-- Udoff, Irv. The Bunker Hill Story. Turner Publishing Company,1994
Note that Morther's Day 1945 was actually May 13. May 11 is an error in the book.
My father was 26 years "young" when he was "buried at sea." His name is listed among the "Halls of the Missing," in "Punchbowl" National Cemetery of the Pacific, Honolulu, Hawaii.
Born in Masontown, Pennsylvania on November 14, 1918, to Susan Danko and Michael Cervenak, he spent most of his life in New Salem, Pennsylvania. In 1941 he married Stella Ochociensky and they moved to Cleveland, Ohio where he worked as a tool and die maker until he was drafted.
His military career was short. It began with reporting for training at USNTC GREAT LAKES, Illinois on May 23, 1944; to NA Technical Training Center, Norman, Oklahoma on December 8, 1944; to CARRIER AIRCRAFT SERVICE UNIT SEVEN, NAS Seattle, Washington in December, 1944; and aboard the U.S.S. BUNKER HILL (CV 17) on December 30, 1944. He served on the BUNKER HILL as an Aviation Ordnanceman.
In addition to his wife and daughter, my father was survived by his brother Thomas J. (Tim) of Uniontown, Pennsylvania. Tim served as an Army Air Force Aerial Gunner in the South Pacific, 1942-45. He was awarded the Air Medal and a Soldier's Medal for Valor. Tim passed away in 2017 at the age of 96. His sister, Mary Elizabeth (Betty) Bailey of Milwaukee, Wisconsin died in 2001 at the age of 77.
His father Michael died in 1953. Prior to her death in 1982, his mother Susan was an active member of, and served as, President of the Fayette County (Pennsylvania) Gold Star Mothers. She also organized, and served as the first President of, the American Legion Auxiliary, Unit 753, New Salem, Pennsylvania. My mother, Stella Cervenak Medlen is also a past President of the American Legion Auxiliary, Unit 753, and a former active member of the Gold Star Wives. I am very appreciative of the patriotism I experienced, in my family, and in our small town while growing up. I still "well up" at the sight of The Flag. I was the town's "token war orphan" and participated in many memorial ceremonies and parades.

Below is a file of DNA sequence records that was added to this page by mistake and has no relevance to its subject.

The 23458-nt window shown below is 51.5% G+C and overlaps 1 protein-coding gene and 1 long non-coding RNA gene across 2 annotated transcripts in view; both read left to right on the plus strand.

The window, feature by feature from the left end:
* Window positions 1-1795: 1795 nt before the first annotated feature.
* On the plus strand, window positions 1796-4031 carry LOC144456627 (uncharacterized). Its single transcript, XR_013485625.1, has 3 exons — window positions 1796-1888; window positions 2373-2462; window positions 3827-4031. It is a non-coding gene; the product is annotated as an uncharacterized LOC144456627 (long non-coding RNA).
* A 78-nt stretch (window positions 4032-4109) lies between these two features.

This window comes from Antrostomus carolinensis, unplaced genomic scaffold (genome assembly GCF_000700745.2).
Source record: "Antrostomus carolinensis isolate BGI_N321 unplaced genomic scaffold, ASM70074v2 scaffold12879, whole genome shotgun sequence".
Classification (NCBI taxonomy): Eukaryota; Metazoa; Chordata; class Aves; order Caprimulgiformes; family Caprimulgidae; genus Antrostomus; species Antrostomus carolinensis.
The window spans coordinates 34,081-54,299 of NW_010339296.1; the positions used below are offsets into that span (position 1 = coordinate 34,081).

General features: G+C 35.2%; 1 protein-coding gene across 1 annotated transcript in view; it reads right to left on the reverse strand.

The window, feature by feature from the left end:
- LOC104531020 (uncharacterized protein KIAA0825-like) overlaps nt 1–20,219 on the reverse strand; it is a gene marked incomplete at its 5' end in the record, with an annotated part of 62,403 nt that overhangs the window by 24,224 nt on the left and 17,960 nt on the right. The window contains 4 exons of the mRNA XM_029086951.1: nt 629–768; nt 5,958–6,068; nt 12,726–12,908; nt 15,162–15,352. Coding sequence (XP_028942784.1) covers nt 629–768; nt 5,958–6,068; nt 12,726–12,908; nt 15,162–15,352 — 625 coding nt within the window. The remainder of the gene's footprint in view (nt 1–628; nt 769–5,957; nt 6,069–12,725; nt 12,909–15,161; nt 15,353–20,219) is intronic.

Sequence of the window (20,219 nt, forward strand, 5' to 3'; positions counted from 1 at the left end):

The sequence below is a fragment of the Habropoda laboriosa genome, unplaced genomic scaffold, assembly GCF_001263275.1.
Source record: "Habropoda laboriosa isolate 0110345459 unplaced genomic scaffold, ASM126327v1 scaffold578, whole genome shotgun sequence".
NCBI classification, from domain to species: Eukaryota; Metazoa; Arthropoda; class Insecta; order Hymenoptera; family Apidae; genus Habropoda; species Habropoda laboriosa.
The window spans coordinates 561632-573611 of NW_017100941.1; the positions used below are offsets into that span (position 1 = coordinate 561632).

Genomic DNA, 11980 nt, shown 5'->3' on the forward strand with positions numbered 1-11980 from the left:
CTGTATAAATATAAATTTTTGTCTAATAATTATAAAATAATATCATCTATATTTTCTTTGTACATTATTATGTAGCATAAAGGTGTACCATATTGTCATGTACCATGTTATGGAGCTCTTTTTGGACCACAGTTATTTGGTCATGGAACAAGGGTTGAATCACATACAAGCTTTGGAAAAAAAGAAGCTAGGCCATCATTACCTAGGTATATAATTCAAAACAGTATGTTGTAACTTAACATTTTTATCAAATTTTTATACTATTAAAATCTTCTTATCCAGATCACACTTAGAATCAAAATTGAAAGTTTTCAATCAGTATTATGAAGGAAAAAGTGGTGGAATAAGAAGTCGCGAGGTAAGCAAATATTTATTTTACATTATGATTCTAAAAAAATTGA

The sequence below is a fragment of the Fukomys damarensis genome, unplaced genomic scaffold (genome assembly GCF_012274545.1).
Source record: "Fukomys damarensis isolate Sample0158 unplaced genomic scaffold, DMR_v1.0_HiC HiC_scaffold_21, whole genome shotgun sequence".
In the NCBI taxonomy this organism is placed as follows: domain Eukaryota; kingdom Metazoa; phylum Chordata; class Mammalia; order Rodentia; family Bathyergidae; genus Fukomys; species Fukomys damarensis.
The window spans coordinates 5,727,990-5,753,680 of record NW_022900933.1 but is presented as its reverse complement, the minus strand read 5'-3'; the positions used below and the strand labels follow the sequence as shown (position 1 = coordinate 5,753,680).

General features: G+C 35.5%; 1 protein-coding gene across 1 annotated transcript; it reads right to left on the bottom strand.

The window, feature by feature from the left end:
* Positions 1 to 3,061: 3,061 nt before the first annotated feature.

I never got to know my father, and he hardly got to know me. I was two and a half years old when we last saw each other. I have only one or two "snapshot" memories of him that I think are genuine. I do, vividly, remember the day that my mother received "The Telegram." At the time of delivery, we were in my grandparent's yard taking photos to send to "daddy". My mother became hysterical, and neighbors took me to their house and tried to distract me with ice cream. Even the ice cream could not divert my attention from the sound of my mother wailing across the street.
My father wrote to my mother, and me, every day. I have these letters and I treasure them. His letters introduce me to a young man who was sweet and loving and sensitive, with a very strong desire to make his family proud, and to be at home with them. This was not to be. He made the "supreme sacrifice," and so did his family.
My mother did not remarry until I was an adult. I craved a father and a family. I always fantasized that my father actually survived the war, had amnesia, and was living on an island in the South Pacific. Surely he would come for me soon!
I am thankful that my family kept my father's memory alive for me, and I am very grateful for this organization. I never had an opportunity to really "grieve" until I attended my first AWON meeting, Veterans Day weekend, 1996 in Washington, D.C. At this meeting I was given the opportunity to share feelings I never knew I had, with others like me. I love my newfound brothers and sisters. We are family!